The Contemporary Art Society has announced this year’s Annual Award, ‘Commission to Collect’, which offers one of the largest prizes of any contemporary art award in the UK. Oliver Laric. Laric saw off strong competition from emerging artists Juliette Blightman and Alice Channer to secure the career- changing award.
This year’s prize was presented by international artist Jeremy Deller at the new David Roberts Art Foundation in London. The judging panel included Michelle Cotton (Senior Curator, Firstsite, Colchester), Chris Hammond (Director, MOT International), Moira Jeffrey (Writer) and Toby Ziegler (Artist). The other shortlisted entries were Leeds Art Gallery in association with Henry Moore Institute, Leeds (with artist Alice Channer) and Norwich Castle Museum & Art Gallery in association with Kettle’s Yard, Cambridge (with artist Juliette Blightman).
The Annual Award offers the winning partnership the unique opportunity to work together to commission a new work of art for the successful museum’s permanent collection. The prestigious £60,000 prize, generously funded by the Sfumato Foundation, will enable the development of a new work that will enrich the museum’s international profile and contemporary collections, and that will be enjoyed by visitors to the area for generations to come.
The Annual Award is also a critical stepping stone in the career of the winning artist and provides them with a platform to grow and develop their work. As the fourth artist to win the coveted prize, Oliver Laric will now begin the process of creating the new work, which will go on display at The Collection and Usher Gallery in approximately one year’s time. Previous recipients of the award include Kateřina Šedá, Luke Fowler and Christina Mackie, who have each gone on to enjoy considerable success since winning; currently, Luke Fowler is one of the shortlisted artists for the Turner Prize 2012 and Christina Mackie’s Annual Award 2011 commission will go on display at The Nottingham Castle Museum in March 2013.
Oliver Laric said: “This is hopefully the beginning of a project that won’t end. I am very curious to see how the data will spread and I can’t wait to start scanning”.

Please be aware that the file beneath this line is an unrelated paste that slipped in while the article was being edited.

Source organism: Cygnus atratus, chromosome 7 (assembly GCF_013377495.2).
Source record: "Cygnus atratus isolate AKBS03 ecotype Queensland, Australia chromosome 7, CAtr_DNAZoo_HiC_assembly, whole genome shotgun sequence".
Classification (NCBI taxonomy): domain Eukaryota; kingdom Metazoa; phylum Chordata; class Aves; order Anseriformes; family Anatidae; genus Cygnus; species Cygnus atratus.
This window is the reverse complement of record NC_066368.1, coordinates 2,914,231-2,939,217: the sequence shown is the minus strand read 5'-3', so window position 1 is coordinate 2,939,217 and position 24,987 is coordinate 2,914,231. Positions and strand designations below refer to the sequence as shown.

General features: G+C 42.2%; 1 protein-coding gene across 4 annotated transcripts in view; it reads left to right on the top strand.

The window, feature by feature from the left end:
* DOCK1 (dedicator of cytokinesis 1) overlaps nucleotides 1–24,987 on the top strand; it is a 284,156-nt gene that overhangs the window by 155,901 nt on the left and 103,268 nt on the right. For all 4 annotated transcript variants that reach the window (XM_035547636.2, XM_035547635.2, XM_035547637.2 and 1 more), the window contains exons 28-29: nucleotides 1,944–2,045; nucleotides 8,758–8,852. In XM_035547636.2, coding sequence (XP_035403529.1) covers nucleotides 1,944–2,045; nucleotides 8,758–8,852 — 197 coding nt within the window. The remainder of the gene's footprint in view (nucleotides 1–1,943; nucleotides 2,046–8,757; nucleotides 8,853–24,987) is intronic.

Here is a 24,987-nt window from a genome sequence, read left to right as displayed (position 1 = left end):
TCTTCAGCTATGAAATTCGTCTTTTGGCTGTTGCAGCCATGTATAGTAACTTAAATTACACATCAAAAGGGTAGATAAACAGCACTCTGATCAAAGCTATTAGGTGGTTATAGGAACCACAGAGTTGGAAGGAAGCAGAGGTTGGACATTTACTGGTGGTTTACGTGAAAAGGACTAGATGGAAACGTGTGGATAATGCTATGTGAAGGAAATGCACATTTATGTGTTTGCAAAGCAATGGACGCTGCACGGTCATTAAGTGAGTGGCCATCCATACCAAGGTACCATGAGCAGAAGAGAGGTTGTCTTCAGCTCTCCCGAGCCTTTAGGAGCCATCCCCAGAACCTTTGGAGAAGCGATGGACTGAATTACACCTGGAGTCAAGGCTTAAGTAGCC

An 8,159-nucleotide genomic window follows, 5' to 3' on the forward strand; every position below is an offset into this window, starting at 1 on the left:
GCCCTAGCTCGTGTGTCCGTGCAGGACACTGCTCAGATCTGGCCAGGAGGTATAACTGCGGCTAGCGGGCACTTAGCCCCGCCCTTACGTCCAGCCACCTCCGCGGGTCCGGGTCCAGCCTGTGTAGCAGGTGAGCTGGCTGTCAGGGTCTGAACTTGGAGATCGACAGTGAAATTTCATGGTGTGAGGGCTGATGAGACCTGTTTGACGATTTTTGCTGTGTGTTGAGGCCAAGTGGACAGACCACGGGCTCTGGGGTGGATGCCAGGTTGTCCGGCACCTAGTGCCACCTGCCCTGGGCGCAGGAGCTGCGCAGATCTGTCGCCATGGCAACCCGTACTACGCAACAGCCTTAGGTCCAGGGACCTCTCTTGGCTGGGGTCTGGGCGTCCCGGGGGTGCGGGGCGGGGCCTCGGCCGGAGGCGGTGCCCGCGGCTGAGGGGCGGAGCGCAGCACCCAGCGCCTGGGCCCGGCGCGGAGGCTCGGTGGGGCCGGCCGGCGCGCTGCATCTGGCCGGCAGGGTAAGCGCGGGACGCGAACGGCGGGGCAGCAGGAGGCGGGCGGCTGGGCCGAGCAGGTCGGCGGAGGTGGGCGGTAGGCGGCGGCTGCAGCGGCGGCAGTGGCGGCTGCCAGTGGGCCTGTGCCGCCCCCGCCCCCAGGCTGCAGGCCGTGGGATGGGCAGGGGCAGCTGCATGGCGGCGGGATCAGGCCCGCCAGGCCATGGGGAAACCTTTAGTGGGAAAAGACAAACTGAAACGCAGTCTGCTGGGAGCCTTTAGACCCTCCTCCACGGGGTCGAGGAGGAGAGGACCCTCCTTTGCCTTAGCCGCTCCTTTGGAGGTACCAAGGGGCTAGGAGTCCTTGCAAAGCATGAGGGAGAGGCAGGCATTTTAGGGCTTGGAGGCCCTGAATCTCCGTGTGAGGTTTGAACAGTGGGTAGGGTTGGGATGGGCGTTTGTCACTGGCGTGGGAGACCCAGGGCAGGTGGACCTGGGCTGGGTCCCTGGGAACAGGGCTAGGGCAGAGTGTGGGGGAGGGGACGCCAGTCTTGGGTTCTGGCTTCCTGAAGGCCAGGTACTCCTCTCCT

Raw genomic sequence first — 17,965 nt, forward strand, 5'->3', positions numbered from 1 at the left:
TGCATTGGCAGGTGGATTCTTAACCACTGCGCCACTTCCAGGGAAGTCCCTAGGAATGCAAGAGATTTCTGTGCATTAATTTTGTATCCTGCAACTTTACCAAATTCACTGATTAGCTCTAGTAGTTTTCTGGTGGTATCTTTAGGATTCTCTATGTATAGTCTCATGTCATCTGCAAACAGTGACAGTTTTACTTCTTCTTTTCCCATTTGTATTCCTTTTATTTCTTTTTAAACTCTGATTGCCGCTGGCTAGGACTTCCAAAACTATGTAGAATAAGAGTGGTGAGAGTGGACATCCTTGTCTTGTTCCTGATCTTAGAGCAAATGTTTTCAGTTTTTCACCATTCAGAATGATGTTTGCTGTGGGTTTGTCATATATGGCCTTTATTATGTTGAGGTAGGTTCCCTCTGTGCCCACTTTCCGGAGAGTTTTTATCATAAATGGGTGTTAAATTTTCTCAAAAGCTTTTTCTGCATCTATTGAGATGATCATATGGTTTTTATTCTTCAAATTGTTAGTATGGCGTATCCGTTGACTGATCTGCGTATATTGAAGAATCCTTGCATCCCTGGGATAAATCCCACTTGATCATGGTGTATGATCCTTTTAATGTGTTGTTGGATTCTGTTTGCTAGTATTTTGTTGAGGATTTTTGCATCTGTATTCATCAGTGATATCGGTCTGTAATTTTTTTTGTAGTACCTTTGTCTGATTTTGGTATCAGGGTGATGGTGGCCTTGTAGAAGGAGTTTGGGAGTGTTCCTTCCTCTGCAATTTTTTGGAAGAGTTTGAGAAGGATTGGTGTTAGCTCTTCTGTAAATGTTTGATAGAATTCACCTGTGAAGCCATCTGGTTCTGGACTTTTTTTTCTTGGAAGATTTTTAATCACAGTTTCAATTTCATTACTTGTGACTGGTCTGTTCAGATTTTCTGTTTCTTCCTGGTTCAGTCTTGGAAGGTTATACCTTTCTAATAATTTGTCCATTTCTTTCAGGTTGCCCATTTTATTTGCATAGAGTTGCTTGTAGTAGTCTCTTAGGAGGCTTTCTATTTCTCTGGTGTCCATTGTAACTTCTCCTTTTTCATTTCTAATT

The Contemporary Art Society exists to develop public collections of contemporary art across the UK.
Since 1910 we have donated over 8,000 works to museums and galleries and, through our diverse networks, have played a critical role in developing curatorial knowledge and identifying promise in the careers of emerging artists in the UK. This year, we purchased works totalling in excess of £1.1million by artists such as Caroline Achaintre, Clare Barclay, Pavel Büchler, Laure Prouvost, Ivan Seal and John Stezaker, to name but a few, and gifted these to museums and galleries across the country. Our mission to collaborate with artists, museums and galleries to develop collections of contemporary art nationally is a vital role that no other organisation plays. Our prestigious Annual Award, which offers £60,000 to a museum or gallery to work with an artist to create an important new work, is one of the most significant contemporary art prizes in the UK and contributes to our mission to bring the work of artists to the widest possible audience.
Contemporary Art Society Annual Award: The aim of the Contemporary Art Society’s Annual Award is to support museums and galleries to commission new work that, once completed, will remain within the museum’s permanent collection. Application proposals are welcomed from museums that have not yet commissioned new work as well as from those with more experience. Museums must be able to commit at least £5,000 towards the development of a publication or catalogue. £1000 is made available to all short-‐listed museums to work up the detailed proposal including the artist’s time and contribution. Detailed proposals were submitted in October 2012, with the winner announced on 19th November. The Award is open to artists anywhere in the world and all of the Contemporary Art Society’s Museum Members.
Photo:Oliver Laric, Herakles, Herakles, Herakles, Herakles, Hermes, 2011